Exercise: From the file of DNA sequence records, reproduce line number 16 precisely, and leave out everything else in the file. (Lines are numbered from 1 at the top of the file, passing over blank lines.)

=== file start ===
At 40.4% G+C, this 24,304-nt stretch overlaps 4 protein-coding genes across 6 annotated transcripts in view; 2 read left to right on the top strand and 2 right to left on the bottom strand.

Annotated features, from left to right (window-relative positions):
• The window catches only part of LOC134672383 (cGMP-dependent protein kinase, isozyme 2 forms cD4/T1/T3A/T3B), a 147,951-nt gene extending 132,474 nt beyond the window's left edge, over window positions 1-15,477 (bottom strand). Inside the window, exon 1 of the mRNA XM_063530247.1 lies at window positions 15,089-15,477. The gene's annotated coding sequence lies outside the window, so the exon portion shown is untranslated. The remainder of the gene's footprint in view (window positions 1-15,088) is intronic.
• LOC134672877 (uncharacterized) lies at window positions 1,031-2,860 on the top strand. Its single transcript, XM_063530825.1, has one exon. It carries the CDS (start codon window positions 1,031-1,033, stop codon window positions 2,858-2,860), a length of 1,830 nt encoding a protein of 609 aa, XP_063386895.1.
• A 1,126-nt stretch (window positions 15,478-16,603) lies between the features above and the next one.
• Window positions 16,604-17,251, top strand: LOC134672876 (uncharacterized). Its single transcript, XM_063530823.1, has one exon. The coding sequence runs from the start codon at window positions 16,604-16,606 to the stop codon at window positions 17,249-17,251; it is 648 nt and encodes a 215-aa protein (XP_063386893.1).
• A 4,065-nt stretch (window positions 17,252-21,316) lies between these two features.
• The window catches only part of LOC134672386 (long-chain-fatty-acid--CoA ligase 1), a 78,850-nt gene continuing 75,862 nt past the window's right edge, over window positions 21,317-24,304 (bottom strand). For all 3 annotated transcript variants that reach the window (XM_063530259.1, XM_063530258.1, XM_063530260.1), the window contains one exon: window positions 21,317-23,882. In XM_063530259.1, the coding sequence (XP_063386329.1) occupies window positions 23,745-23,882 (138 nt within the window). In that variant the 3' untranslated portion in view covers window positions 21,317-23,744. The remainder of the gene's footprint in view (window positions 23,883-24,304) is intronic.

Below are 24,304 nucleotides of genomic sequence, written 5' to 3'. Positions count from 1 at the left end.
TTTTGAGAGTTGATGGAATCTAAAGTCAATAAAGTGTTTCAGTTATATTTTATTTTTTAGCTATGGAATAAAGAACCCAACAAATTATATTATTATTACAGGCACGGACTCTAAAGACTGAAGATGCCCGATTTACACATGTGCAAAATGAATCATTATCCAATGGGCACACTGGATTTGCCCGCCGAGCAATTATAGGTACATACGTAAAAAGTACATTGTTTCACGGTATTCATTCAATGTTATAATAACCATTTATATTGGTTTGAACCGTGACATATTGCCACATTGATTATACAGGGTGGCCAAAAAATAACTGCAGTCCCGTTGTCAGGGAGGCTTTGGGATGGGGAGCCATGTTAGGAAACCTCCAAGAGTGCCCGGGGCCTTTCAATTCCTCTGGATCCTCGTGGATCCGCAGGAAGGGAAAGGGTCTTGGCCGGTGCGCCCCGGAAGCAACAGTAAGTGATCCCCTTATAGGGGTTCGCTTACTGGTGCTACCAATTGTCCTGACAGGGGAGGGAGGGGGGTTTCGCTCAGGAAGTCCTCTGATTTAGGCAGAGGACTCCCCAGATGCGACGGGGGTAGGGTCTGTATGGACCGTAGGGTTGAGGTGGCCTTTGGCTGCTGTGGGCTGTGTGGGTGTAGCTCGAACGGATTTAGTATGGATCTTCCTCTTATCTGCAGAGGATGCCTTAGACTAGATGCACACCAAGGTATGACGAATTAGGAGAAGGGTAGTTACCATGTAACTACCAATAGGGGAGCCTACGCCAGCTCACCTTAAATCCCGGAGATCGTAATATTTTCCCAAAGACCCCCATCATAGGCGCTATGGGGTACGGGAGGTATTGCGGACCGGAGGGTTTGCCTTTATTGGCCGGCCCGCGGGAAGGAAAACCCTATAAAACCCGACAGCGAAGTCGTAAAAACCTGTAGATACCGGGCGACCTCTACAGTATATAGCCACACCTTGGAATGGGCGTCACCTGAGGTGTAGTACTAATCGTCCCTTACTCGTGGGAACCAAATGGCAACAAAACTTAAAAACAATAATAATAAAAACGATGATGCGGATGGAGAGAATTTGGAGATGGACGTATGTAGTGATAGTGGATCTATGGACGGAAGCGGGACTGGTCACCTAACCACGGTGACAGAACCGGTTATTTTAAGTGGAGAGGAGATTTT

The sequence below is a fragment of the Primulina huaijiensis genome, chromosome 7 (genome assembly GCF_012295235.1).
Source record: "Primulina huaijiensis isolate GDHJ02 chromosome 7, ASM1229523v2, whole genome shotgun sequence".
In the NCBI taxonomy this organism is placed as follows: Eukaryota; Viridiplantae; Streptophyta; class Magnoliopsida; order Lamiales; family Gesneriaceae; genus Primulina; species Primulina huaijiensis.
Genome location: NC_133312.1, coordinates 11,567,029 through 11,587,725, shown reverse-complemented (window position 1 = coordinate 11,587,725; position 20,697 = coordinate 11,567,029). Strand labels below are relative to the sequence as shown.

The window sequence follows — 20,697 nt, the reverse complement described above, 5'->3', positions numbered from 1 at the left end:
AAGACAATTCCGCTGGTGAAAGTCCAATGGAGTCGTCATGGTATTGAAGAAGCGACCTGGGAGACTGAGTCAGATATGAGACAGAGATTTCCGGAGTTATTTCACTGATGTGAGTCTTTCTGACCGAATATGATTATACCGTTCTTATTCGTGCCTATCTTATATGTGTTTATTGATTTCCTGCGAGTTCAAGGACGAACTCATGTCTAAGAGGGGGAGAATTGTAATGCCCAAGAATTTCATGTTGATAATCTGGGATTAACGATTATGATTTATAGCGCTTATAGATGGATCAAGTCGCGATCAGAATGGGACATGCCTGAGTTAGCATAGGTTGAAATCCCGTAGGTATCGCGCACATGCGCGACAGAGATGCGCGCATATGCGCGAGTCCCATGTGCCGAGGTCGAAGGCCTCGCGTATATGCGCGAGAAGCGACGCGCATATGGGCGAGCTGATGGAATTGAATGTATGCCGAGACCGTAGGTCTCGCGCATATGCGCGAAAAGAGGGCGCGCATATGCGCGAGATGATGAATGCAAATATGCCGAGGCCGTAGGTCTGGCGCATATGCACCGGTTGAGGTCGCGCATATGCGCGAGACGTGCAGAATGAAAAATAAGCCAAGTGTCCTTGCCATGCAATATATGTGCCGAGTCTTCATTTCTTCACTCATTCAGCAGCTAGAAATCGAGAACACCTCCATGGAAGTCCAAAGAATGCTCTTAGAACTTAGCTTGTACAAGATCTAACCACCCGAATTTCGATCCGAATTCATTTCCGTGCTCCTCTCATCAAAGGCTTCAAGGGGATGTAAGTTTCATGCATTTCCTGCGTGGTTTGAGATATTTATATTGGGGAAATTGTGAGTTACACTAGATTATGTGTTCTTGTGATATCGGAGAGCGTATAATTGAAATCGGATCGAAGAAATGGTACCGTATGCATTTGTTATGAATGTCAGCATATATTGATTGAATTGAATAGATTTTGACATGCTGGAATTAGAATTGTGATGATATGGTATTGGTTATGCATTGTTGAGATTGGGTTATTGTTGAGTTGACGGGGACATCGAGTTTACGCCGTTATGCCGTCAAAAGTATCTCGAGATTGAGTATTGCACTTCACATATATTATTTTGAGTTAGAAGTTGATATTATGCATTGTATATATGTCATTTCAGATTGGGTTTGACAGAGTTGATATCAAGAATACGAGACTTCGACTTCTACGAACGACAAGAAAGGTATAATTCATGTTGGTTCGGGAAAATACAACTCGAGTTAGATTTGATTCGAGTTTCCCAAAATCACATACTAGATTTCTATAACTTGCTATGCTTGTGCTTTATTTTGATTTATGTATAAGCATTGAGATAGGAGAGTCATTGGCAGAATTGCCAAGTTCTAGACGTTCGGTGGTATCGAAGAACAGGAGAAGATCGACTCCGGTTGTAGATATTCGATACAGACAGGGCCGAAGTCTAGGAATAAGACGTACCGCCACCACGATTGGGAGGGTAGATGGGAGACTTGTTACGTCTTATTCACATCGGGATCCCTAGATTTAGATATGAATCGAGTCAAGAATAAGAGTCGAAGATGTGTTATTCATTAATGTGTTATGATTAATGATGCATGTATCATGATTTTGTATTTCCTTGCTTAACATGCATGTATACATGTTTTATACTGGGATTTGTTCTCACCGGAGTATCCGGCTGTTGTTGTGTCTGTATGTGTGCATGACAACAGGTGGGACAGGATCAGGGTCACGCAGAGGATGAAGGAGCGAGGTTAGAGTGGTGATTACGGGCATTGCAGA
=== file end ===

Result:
AAGACAATTCCGCTGGTGAAAGTCCAATGGAGTCGTCATGGTATTGAAGAAGCGACCTGGGAGACTGAGTCAGATATGAGACAGAGATTTCCGGAGTTATTTCACTGATGTGAGTCTTTCTGACCGAATATGATTATACCGTTCTTATTCGTGCCTATCTTATATGTGTTTATTGATTTCCTGCGAGTTCAAGGACGAACTCATGTCTAAGAGGGGGAGAATTGTAATGCCCAAGAATTTCATGTTGATAATCTGGGATTAACGATTATGATTTATAGCGCTTATAGATGGATCAAGTCGCGATCAGAATGGGACATGCCTGAGTTAGCATAGGTTGAAATCCCGTAGGTATCGCGCACATGCGCGACAGAGATGCGCGCATATGCGCGAGTCCCATGTGCCGAGGTCGAAGGCCTCGCGTATATGCGCGAGAAGCGACGCGCATATGGGCGAGCTGATGGAATTGAATGTATGCCGAGACCGTAGGTCTCGCGCATATGCGCGAAAAGAGGGCGCGCATATGCGCGAGATGATGAATGCAAATATGCCGAGGCCGTAGGTCTGGCGCATATGCACCGGTTGAGGTCGCGCATATGCGCGAGACGTGCAGAATGAAAAATAAGCCAAGTGTCCTTGCCATGCAATATATGTGCCGAGTCTTCATTTCTTCACTCATTCAGCAGCTAGAAATCGAGAACACCTCCATGGAAGTCCAAAGAATGCTCTTAGAACTTAGCTTGTACAAGATCTAACCACCCGAATTTCGATCCGAATTCATTTCCGTGCTCCTCTCATCAAAGGCTTCAAGGGGATGTAAGTTTCATGCATTTCCTGCGTGGTTTGAGATATTTATATTGGGGAAATTGTGAGTTACACTAGATTATGTGTTCTTGTGATATCGGAGAGCGTATAATTGAAATCGGATCGAAGAAATGGTACCGTATGCATTTGTTATGAATGTCAGCATATATTGATTGAATTGAATAGATTTTGACATGCTGGAATTAGAATTGTGATGATATGGTATTGGTTATGCATTGTTGAGATTGGGTTATTGTTGAGTTGACGGGGACATCGAGTTTACGCCGTTATGCCGTCAAAAGTATCTCGAGATTGAGTATTGCACTTCACATATATTATTTTGAGTTAGAAGTTGATATTATGCATTGTATATATGTCATTTCAGATTGGGTTTGACAGAGTTGATATCAAGAATACGAGACTTCGACTTCTACGAACGACAAGAAAGGTATAATTCATGTTGGTTCGGGAAAATACAACTCGAGTTAGATTTGATTCGAGTTTCCCAAAATCACATACTAGATTTCTATAACTTGCTATGCTTGTGCTTTATTTTGATTTATGTATAAGCATTGAGATAGGAGAGTCATTGGCAGAATTGCCAAGTTCTAGACGTTCGGTGGTATCGAAGAACAGGAGAAGATCGACTCCGGTTGTAGATATTCGATACAGACAGGGCCGAAGTCTAGGAATAAGACGTACCGCCACCACGATTGGGAGGGTAGATGGGAGACTTGTTACGTCTTATTCACATCGGGATCCCTAGATTTAGATATGAATCGAGTCAAGAATAAGAGTCGAAGATGTGTTATTCATTAATGTGTTATGATTAATGATGCATGTATCATGATTTTGTATTTCCTTGCTTAACATGCATGTATACATGTTTTATACTGGGATTTGTTCTCACCGGAGTATCCGGCTGTTGTTGTGTCTGTATGTGTGCATGACAACAGGTGGGACAGGATCAGGGTCACGCAGAGGATGAAGGAGCGAGGTTAGAGTGGTGATTACGGGCATTGCAGA